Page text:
This blog is written by Canadian journalist Donna Laframboise. Posts appear Monday & Wednesday.
SPOTLIGHT: Doing the math on doing the laundry.
BIG PICTURE: While purchasing a water saving, energy efficient washing machine recently, I consulted the EnergyGuide labels mandated by governments in North America. In the showroom, these labels inform the consumer how much energy each model uses.
The one attached to our washer tells me if I do six loads of laundry per week (2-3 is normal in our household), I’ll use a grand total of $8 worth of electricity over the course of an entire year. If my water heater relied on electricity rather than natural gas, it says, the total cost would be $11 a year.
Six loads of laundry per week equals 312 loads per year, which comes to 90 kWh of electricity. Each individual load, therefore, uses 0.288 kWh.
I’m one of those people who tapes graphics from my utility company to my washer. The purpose of these graphics is to urge me not to do laundry when it’s most convenient, but to arrange my domestic life around external factors. Off-peak electricity prices are lower, they advise. I should therefore save money and behave responsibly toward the planet by doing my laundry only at certain times.
Until now, I’ve swallowed these arguments hook, line, and sinker. On the rare occasions in which I’ve ‘cheated,’ I’ve deliberately and consciously decided that diverging from the off-peak schedule was worth paying a few extra bucks.
After my new machine was delivered, however, I got out a calculator. And now feel like an idiot.
Where I reside, electricity costs 13.2 cents per kWh during the most expensive time of day, and 6.5 cents during the cheapest. The math looks like this:
1 load of laundry at the most expensive time of day costs less than 4 cents
.288 kWh x 13.2 cents = 0.038 dollars
1 load of laundry at the cheapest time of day costs less than 2 cents
.288 kWh x 6.5 cents = 0.019 dollars
This is a trivial difference. Of all the things that warrant my attention during a typical week, the timing of my laundry isn’t one of them.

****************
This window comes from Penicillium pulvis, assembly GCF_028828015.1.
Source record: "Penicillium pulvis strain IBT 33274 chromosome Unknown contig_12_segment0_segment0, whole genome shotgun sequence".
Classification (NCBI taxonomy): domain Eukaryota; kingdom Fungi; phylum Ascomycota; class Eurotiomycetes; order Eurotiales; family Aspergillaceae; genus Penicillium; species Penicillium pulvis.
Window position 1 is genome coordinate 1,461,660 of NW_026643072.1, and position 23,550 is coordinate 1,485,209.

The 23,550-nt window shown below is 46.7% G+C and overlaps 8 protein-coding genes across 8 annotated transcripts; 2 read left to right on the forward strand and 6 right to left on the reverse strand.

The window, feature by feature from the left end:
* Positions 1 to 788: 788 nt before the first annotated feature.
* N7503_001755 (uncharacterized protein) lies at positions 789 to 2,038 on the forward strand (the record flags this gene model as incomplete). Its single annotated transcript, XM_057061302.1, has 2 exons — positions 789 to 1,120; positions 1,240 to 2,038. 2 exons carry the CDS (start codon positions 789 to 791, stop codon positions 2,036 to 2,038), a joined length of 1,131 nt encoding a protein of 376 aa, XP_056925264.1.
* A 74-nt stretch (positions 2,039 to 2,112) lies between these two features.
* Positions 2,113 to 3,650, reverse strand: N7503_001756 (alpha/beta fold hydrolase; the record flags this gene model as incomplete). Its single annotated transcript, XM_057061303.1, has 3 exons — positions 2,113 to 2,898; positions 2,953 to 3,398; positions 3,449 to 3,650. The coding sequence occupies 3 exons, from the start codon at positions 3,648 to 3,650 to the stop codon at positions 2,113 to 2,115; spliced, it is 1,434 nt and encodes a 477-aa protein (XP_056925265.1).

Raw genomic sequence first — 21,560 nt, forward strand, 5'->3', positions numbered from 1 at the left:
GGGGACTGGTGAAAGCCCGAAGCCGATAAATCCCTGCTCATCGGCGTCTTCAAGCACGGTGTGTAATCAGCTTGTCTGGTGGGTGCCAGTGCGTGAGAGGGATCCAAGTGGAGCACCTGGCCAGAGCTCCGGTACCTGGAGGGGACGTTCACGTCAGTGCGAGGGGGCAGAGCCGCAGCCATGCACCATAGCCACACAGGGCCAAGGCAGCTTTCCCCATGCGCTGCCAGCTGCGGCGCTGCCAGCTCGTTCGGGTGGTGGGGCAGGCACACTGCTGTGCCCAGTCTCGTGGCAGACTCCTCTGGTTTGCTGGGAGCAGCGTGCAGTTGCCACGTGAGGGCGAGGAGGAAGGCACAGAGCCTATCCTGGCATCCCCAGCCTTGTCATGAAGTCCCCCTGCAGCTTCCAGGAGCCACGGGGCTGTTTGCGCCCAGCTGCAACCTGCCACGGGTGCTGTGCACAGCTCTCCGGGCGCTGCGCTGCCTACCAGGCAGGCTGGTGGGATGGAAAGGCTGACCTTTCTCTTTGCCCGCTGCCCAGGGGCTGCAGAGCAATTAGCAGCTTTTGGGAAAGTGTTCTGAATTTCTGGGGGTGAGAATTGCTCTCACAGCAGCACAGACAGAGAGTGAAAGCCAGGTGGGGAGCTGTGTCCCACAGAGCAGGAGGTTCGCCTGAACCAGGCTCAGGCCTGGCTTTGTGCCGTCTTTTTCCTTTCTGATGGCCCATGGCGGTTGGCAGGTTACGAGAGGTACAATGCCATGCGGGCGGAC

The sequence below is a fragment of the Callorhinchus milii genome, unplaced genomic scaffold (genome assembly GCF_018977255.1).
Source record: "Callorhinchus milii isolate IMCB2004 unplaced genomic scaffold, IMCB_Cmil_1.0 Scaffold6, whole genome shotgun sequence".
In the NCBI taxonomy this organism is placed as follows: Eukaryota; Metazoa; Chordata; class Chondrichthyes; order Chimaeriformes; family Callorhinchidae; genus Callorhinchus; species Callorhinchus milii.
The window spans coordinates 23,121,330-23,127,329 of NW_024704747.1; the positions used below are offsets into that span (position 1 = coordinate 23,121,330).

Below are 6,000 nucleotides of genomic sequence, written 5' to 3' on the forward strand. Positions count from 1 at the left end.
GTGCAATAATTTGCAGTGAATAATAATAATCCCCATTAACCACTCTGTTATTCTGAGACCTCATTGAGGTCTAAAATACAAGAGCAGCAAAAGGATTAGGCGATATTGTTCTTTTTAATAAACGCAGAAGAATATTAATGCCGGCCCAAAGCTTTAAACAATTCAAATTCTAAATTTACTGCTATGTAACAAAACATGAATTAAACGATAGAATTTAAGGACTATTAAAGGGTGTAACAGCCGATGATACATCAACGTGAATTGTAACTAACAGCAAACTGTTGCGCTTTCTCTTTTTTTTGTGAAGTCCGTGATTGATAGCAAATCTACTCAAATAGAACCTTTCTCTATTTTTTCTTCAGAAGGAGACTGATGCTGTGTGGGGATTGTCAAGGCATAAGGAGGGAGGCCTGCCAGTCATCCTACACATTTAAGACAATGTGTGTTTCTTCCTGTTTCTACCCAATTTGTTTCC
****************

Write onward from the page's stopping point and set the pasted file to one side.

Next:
In fairness, a few caveats are in order. Newer washing machines are 70% more energy efficient than older ones. The upcharge could therefore have been as high as 7 cents before I upgraded.
I have a natural gas-powered clothes dryer, and gas costs the same regardless of when I use it. But most people have electric dryers. According to this how-to-save-energy discussion, drying a load of laundry for 45 minutes uses 3.3 kWh of electricity – roughly 10 times the amount required by the washer. In my jurisdiction, the difference in cost between high-peak drying and low-peak drying is 23 cents (44 cents versus 21).
The implications of these numbers are obviously different for large families, but the typical Canadian household looks closer to my two-person situation. And it turns out, I’ve been wholly innumerate about these matters for decades.
When activists, energy companies, and government bodies told me there were significant cost savings to doing my laundry at certain times of the day, I believed them. But that isn’t the case. Washing a load at top tier prices costs 2 to 7 cents extra. Drying a load costs 23 cents extra.
How often have we been urged not to sweat carbon taxes and other green-inspired fees? The cost is mere pennies a day, say the activists. Well, that reasoning also works in reverse.
TOP TAKEAWAY: With a high-efficiency washing machine, it costs two cents extra to wash laundry whenever I please. That’s a premium I’m prepared to pay.
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